- On December 20, 2010, the United States District Court for the Central District of California awarded judgment in favor of T-Mobile and against the City of Agoura Hills in the parties’ dispute over whether the City violated section 332 of the Telecommunications Act by denying T-Mobile’s application for a conditional use permit. T-Mobile sought the permit in order to fill coverage gaps with an antenna that would be supported and concealed by flagpoles. The City’s Planning Commission voted to approve the application, but the City Council appealed the approval, and later issued a moratorium on any further discretionary permits for wireless facilities. After the City formally denied T-Mobile’s application in November 2009, T-Mobile brought suit challenging the denial as a violation of the Telecommunications Act’s prohibition against municipalities effecting an unlawful prohibition of wireless service. The trial judge granted in full T-Mobile’s proposed findings of fact and conclusions of law, which included a finding that T-Mobile’s proposed school site was the least intrusive and was a technologically feasible means to fill the significant gap in T-Mobile’s coverage. The court also agreed with T-Mobile that the City failed to carry its burden of showing that there were other, less intrusive, potentially available and technologically feasible alternatives. The court ordered the City to grant T-Mobile’s application within 30 days. T-Mobile West Corp. v. City of Agoura Hills, No. CV 09-9077 DSF (PJWx) (C.D. Cal.).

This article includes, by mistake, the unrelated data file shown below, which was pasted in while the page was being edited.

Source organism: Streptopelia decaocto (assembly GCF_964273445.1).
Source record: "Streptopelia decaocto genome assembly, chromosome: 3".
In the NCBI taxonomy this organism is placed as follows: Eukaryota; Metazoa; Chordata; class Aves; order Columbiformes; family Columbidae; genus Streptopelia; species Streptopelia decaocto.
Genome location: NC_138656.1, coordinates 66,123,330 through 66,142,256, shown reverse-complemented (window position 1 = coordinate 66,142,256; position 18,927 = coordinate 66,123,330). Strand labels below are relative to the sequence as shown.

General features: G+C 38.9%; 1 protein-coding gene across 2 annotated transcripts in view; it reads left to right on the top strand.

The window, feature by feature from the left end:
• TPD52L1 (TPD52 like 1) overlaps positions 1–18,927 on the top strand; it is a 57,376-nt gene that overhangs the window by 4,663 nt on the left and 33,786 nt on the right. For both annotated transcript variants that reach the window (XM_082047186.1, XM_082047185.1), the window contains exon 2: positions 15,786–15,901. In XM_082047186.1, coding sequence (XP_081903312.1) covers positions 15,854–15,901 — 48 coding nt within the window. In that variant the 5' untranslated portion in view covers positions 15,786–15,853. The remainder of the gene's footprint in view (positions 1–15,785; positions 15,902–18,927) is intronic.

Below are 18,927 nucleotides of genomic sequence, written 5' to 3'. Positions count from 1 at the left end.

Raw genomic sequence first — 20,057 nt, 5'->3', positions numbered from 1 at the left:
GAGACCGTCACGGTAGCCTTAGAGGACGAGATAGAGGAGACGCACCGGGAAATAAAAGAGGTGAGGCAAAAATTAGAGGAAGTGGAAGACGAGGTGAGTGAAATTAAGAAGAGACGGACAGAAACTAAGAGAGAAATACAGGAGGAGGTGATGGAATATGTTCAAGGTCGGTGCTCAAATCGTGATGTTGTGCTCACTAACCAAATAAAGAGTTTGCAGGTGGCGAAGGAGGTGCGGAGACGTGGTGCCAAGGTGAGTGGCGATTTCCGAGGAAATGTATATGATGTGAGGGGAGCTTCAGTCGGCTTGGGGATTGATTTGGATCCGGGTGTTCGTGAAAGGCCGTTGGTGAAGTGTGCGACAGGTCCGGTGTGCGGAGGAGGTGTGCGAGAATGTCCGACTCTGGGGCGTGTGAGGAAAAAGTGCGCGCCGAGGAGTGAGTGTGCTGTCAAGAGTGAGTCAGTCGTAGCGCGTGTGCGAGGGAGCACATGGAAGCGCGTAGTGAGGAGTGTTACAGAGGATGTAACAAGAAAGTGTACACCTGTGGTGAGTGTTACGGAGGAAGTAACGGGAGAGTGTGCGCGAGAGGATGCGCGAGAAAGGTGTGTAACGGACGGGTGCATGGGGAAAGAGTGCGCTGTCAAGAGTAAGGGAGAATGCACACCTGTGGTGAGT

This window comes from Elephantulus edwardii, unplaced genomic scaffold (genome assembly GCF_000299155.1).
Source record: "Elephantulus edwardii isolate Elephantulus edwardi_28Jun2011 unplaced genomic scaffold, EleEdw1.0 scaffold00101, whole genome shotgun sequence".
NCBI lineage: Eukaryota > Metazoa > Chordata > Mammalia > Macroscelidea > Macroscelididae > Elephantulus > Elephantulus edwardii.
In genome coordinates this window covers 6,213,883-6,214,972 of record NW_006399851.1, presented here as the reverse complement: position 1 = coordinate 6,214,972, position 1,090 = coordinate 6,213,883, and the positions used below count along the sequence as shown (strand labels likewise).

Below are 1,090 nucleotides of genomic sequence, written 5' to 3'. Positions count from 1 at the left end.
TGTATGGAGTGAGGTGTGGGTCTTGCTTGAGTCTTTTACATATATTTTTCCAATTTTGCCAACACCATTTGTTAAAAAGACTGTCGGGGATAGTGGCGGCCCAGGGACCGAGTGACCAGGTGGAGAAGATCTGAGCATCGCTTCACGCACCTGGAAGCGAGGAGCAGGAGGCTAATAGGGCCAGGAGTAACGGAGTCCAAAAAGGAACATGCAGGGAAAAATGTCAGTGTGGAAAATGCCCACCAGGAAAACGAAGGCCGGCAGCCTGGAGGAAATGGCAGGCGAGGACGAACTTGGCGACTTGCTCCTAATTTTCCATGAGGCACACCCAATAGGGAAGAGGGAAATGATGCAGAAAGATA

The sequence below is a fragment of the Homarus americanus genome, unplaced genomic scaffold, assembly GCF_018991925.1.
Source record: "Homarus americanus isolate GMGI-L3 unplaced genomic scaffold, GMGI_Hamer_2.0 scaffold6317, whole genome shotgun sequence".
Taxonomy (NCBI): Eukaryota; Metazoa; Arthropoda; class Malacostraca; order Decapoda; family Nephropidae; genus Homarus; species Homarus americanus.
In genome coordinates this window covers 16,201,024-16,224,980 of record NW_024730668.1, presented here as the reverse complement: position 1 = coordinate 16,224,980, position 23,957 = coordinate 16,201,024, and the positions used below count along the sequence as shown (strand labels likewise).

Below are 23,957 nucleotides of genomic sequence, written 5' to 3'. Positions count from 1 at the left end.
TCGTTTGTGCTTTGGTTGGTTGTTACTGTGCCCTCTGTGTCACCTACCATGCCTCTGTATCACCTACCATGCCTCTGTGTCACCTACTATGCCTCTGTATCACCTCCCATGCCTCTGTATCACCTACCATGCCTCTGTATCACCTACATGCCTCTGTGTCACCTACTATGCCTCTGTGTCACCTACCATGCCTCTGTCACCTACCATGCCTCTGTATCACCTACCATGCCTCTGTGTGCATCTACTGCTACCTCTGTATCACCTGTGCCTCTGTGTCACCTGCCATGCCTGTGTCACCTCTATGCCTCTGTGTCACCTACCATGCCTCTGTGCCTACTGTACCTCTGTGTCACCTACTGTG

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In the courts
- Arent Fox LLP
- Ross A. Buntrock , Jonathan E. Canis , Alan G. Fishel , Michael B. Hazzard , Stephanie A. Joyce and Jeffrey E. Rummel
- January 3 2011
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